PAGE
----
15. ChrisA macrumors G4

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    Redondo Beach, California
    #15
    I agree

    I have a very old prime lens. It's a 58mm f/1.4 lens made in "USSR Ocupied Germany" in about 1950 by Carl Zeiss. This lens is as good as any modern 50mm lens. I have also two Nikon 50mm lenses, the older manual focus one and the current 50mm f/1.4 All three are about the same. However the optical coating get better over time. The older Nikon has by far the best build quality of the three.

    Now if we talk about zooms over the years, in the 1970s they were horrible, all of them were. They are all better today to the point were the best of them are as good as primes but notice that primes still have the advantage of being faster and lower priced. What's changed to make the zooms better is (1) optical coating technolgy has greatly improved, (2) "exotic" glass formulas are not longer exotic and (3) the price of generating aspheric lens surfaces has come down. Fifty years ago aspherics had to be made one at a time by hand

    Withouty good coating you have to limit the number of elements and you can't design a well corected zoom lens with just a few spherical elements

    But primes have been nera perfectly correct now for over a century. Fredic Gauss invented his "gauss lens" in he early 1800's and in the late 1800s Alvan Clark used two Gauss Lenses back to back and invented the design still used today for almost all "standard" primes, Not much room to improve on that 120 year old design.
     
  16. micxmac macrumors newbie

    micxmac

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    Mar 20, 2005
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    Country Canada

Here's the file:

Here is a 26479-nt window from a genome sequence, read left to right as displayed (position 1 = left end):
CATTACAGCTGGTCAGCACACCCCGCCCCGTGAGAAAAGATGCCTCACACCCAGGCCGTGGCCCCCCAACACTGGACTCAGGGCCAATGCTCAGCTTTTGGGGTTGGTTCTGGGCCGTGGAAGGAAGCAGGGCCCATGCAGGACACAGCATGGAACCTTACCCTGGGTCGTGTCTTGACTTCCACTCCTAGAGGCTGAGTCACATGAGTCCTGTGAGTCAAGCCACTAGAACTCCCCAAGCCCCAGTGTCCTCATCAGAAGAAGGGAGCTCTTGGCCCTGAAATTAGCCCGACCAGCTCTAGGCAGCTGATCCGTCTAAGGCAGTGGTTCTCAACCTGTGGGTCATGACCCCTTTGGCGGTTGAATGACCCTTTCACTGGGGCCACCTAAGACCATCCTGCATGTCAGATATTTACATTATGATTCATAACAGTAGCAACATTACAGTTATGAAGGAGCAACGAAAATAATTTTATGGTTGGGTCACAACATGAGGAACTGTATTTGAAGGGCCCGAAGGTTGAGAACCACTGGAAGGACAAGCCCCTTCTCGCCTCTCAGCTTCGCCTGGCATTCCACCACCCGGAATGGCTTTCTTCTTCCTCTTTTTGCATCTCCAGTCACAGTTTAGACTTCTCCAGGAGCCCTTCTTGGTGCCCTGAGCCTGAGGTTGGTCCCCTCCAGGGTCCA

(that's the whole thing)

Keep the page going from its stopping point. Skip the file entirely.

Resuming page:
#16
    I have the Sigma 70-200 f2.8 with a Nikon mount. I bought it used from a professional photographer who used it primarily for weddings for many years.

    It is a great lens. Mine has definitely been around the block and I have used it under extreme sub zero conditions usually wide open and have gotten many great shots. The auto focus squeaks a bit in the cold and slows after it has been out there for awhile but never seized up. The squeaking it probably due to age/wear. No question that it is well built and I expect to get many more years out of it.

    I also own a 200mm f2.8 in Minolta mount. Yes it can be a bit sharper but the zoom on the Sigma is far more useful.

    Possibly the only real alternative to the Sigma in Nikon mount is the 70-200mm F2.8 Nikon with image stabilization. I have used it and it is a gorgeous lens. The pro I bought my Sigma from was upgrading to that lens. But it costs more than double and I think with patience and the correct conditions, the amateur on a more limited budget can get similar quality shots with the Sigma.
     
  17. SolracSelbor thread starter macrumors 6502

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    Nov 26, 2007
    #17
    One good thing about the Pentax is that the IS is build in to the body.